Even not taking into account the disproportionately wealth-destroying effects of tax-style funding, even not taking into account regulation friction, even not taking into account the broken window fallacy and assuming the best probable rocket was the existing Titan rocket...
NASA destroyed nine space missions for every shuttle mission they flew. They could have literally saved money by buying ten Titan rockets and simply exploding nine of them on the launchpad, and then launching the tenth instead of the shuttle. (No development costs, for example.) Saved even more money by simply setting it on fire. (No transport costs.)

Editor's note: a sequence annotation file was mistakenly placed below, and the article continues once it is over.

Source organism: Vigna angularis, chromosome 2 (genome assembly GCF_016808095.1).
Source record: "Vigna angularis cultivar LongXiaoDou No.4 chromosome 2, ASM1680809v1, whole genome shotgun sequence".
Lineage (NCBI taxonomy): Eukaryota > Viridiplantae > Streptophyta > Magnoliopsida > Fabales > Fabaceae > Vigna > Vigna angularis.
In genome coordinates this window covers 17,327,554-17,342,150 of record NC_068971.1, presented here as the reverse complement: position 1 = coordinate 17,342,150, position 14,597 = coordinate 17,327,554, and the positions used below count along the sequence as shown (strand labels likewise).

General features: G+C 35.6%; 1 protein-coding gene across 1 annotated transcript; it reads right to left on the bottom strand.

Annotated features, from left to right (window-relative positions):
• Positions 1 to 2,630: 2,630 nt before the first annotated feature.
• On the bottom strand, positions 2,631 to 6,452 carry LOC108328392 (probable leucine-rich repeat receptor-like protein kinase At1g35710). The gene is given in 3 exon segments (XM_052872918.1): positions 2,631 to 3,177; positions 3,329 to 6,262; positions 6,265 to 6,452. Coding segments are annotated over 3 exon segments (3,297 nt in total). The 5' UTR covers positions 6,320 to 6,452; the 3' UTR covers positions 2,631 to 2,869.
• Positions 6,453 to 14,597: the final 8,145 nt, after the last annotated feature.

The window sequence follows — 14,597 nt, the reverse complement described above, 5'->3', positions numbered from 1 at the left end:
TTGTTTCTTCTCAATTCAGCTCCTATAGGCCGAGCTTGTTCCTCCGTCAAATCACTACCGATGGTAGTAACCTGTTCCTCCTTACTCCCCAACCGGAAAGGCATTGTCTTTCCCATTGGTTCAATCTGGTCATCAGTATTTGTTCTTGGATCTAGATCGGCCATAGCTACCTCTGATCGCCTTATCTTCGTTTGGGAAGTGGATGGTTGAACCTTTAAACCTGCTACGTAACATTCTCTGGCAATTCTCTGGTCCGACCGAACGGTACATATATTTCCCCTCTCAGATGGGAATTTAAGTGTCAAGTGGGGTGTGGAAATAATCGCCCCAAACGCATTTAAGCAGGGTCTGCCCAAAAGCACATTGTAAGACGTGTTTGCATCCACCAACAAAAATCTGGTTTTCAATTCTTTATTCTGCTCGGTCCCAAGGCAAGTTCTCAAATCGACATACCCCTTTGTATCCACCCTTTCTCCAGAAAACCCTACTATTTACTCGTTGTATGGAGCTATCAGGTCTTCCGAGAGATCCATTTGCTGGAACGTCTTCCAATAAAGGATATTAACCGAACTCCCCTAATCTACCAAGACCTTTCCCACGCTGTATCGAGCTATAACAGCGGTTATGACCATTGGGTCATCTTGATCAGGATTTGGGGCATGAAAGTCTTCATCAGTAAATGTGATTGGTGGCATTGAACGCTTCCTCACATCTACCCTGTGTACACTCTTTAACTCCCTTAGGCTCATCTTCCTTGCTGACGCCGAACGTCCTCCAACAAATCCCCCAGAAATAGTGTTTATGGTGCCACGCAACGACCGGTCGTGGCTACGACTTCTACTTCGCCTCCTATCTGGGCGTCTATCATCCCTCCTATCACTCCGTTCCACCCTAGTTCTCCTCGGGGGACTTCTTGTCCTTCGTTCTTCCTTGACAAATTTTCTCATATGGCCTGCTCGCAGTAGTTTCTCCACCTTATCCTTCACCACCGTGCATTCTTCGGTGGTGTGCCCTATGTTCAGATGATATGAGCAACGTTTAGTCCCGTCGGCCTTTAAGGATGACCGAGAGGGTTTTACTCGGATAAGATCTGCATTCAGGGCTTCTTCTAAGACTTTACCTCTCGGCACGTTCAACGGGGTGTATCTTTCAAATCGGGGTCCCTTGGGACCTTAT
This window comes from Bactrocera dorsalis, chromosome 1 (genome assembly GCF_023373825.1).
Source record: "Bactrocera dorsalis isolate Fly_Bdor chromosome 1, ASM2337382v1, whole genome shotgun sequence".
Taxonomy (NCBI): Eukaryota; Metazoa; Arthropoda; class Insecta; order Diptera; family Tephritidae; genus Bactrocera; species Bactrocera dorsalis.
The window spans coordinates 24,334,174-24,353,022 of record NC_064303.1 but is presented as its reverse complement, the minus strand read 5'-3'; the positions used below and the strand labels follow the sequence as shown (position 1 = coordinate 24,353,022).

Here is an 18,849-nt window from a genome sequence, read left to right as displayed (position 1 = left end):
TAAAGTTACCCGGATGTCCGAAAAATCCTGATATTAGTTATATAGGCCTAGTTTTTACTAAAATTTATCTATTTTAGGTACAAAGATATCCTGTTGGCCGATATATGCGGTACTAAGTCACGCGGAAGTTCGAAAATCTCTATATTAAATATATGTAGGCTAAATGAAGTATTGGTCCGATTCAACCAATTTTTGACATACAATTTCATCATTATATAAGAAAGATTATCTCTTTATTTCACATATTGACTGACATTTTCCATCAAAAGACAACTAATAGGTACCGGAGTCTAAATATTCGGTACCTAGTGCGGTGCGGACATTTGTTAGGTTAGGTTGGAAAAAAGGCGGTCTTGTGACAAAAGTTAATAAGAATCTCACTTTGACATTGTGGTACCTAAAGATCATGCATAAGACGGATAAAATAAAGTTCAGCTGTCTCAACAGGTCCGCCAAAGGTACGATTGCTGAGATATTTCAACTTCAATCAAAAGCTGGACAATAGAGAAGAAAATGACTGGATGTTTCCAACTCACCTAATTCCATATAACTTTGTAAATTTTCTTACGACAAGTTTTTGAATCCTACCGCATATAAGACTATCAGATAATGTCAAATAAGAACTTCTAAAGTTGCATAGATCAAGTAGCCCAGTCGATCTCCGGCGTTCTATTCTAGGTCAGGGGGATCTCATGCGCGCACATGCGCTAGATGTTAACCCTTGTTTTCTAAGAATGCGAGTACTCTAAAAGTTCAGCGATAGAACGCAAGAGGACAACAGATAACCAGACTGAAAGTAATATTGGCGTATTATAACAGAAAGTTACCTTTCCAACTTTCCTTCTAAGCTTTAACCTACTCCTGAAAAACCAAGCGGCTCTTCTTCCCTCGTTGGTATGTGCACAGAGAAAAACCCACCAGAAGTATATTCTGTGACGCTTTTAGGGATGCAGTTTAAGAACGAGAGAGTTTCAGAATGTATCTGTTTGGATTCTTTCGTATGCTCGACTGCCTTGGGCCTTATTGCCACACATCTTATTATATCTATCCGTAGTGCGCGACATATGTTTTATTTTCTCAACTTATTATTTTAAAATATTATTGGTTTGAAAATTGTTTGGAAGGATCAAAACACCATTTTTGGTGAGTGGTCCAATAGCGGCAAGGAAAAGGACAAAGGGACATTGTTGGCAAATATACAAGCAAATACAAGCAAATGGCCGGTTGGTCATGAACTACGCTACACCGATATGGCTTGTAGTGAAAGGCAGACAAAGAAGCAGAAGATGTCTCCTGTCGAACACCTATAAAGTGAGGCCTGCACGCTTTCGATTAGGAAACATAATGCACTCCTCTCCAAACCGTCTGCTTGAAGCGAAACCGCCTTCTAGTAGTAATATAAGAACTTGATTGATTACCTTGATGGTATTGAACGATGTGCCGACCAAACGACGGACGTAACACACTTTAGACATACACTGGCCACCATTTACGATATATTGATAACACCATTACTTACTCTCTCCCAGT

Not to mention all the other things I can put after 'even not taking into account.'
Just in case you thought NASA was ever about space, not political egos and horse-trading.
In every case I've examined, it is a strict improvement to set money on fire instead of giving it to a government program. Space exploration missions probably cost less than 1% of what NASA has to spend, because no doubt a similar analysis could be carried out on the Titan rocket itself, if only we could pierce the broken-window veil.